While the listing location was never subject of debate, the timing of the IPO was a careful consideration. PensionBee decided to go public in April 2021, just two months after another technology firm – Moonpig - made its successful debut, sparking a whole wave of IPOs. However, another company listed just weeks before PensionBee’s IPO date, and lost a quarter of its value on opening day. Did this give Savova pause? “No. That company is a completely different business. Watching what happened to them was shocking for anyone in capital markets but we were sufficiently differentiated and unaffected by the governance issues that they were fighting.”

“What was opportunistic about our decision to list last year was the growth trajectory of the company,” continues Savova. “We have achieved significant growth and visibility, which meant we were comfortable meeting investors in a public context. We also needed capital and listing was preferable to another round of private financing. We wanted independent governance rather than shareholder representational governance. Finally, the general market sentiment was supportive at that time.” PensionBee listed on the High Growth Segment of the LSE. “This enabled us to list a smaller proportion of free float,” Savova explains. The Financial Conduct Authority has subsequently decided to relax the free float rules for the Premium market too, taking the minimum requirement from 25% to 10%. “We are now moving to the Premium segment,” reveals Savova. “We meet the governance rules and we want to be in the FTSE because that creates additional demand for shares.”

The changes to free float rules have made the UK more attractive to IPOs, she says, but there are still challenges yet to overcome. She cites the impact of the EU’s MiFID II trading rules, which require brokers to charge fund management clients for research separately from trading fees. “This has made it much harder for companies to acquire the right level of research post listing and has shifted the cost of research onto companies, which is undesirable,” says Savova. She also warns that the UK’s tendency to favour slow-growth companies that routinely pay out dividends could be hampering innovation and dynamism, especially in technology. “Companies pay dividends when they have nothing better to do with the capital,” she says. “They don’t see opportunities for growth and expansion so they return money to shareholders. When markets reward that behaviour, it is detrimental, both to the companies and the UK.” In order to have a strong and flourishing IPO market in London, Savova is calling on the government to liberalise research and to encourage investment into newly-listed companies as a distinct asset class, with Enterprise Investment Scheme (EIS) style incentives for investors. She also believes that reforms to capital gains tax could encourage more retail investors to participate in the stock market. “But it is important to invest in financial education overall,” she says. “We just don’t have that culture in the UK, and investment advice is often unaffordable.”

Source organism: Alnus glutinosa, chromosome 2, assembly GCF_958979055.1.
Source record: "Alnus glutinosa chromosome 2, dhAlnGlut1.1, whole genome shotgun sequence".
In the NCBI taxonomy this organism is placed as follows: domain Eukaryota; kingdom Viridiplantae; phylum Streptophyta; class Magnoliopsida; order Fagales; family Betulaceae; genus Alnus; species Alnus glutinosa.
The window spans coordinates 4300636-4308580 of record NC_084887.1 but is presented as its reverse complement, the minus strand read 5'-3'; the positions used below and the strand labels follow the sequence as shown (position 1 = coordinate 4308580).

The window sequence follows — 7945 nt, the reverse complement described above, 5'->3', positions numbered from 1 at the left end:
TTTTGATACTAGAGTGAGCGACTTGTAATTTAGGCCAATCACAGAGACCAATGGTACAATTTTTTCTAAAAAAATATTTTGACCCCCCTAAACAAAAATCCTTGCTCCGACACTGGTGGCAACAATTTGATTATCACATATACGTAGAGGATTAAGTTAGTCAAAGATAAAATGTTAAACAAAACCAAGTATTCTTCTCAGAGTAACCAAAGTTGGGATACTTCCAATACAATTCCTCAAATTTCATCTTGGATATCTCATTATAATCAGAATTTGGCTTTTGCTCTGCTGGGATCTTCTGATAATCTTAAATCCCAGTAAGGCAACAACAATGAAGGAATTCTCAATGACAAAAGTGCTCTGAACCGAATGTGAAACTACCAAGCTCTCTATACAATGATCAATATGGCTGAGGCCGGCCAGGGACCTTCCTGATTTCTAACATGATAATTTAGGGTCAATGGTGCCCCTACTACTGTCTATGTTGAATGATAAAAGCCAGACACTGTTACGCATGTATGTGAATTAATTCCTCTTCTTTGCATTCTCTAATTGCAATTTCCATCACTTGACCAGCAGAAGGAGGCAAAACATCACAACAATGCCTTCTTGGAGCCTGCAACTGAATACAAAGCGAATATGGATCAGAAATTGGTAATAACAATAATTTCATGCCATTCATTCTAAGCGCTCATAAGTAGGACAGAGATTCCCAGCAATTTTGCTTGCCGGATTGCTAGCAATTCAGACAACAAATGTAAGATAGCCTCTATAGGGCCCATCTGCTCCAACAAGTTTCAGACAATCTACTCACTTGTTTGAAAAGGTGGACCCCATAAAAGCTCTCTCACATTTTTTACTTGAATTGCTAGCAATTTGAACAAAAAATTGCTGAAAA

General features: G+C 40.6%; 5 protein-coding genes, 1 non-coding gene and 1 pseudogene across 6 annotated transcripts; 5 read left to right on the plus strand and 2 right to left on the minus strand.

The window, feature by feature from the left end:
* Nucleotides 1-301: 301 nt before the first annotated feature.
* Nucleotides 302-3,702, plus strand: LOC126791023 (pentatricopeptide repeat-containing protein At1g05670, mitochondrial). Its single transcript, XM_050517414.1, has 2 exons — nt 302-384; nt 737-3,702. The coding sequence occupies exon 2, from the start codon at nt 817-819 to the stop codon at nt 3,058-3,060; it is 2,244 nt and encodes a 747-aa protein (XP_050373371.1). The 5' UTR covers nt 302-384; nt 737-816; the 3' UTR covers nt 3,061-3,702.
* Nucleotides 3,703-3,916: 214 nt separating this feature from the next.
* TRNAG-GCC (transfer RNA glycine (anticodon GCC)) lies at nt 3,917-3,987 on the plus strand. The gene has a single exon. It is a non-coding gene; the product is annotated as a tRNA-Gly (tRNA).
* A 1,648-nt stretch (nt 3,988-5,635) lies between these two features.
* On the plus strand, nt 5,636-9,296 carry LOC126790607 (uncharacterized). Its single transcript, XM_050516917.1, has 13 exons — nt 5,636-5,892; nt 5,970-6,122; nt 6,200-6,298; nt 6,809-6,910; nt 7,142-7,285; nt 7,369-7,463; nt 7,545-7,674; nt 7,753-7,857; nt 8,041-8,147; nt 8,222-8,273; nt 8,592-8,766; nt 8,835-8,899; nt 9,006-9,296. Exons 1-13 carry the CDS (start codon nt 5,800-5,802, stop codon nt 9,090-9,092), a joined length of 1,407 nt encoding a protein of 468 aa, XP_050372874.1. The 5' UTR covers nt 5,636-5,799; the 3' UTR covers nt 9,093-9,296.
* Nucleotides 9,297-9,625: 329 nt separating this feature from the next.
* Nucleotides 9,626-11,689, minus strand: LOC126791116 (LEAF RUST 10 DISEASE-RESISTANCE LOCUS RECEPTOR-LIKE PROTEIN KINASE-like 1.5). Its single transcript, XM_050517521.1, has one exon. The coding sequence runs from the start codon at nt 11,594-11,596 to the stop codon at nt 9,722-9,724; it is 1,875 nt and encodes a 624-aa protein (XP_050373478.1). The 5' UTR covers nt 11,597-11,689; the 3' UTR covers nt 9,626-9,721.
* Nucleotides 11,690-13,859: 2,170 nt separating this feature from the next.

PensionBee has performed strongly over the past year, despite the ongoing macroeconomic turmoil, doubling revenues and increasing assets under administration by 90%. Savova is confident about her company’s future on the LSE. “If we want to ensure that our economy remains a top three global power, which it could be, you have to pay attention to what the stock market is doing,” says Savova. “I believe the government will do whatever it takes to make London a premium listing destination. If we support these listings as an asset class, support research, and support retail investors, then we will be at the top.” 

Vaccitech’s IPO journey

One of the chief considerations when choosing where to list is which location can give you the most visibility amongst customers and partners. For Vaccitech, which co-invented the Oxford AstraZeneca COVID vaccine, the answer was simple. The US is home to the largest and most sophisticated pharmaceutical industry in the world.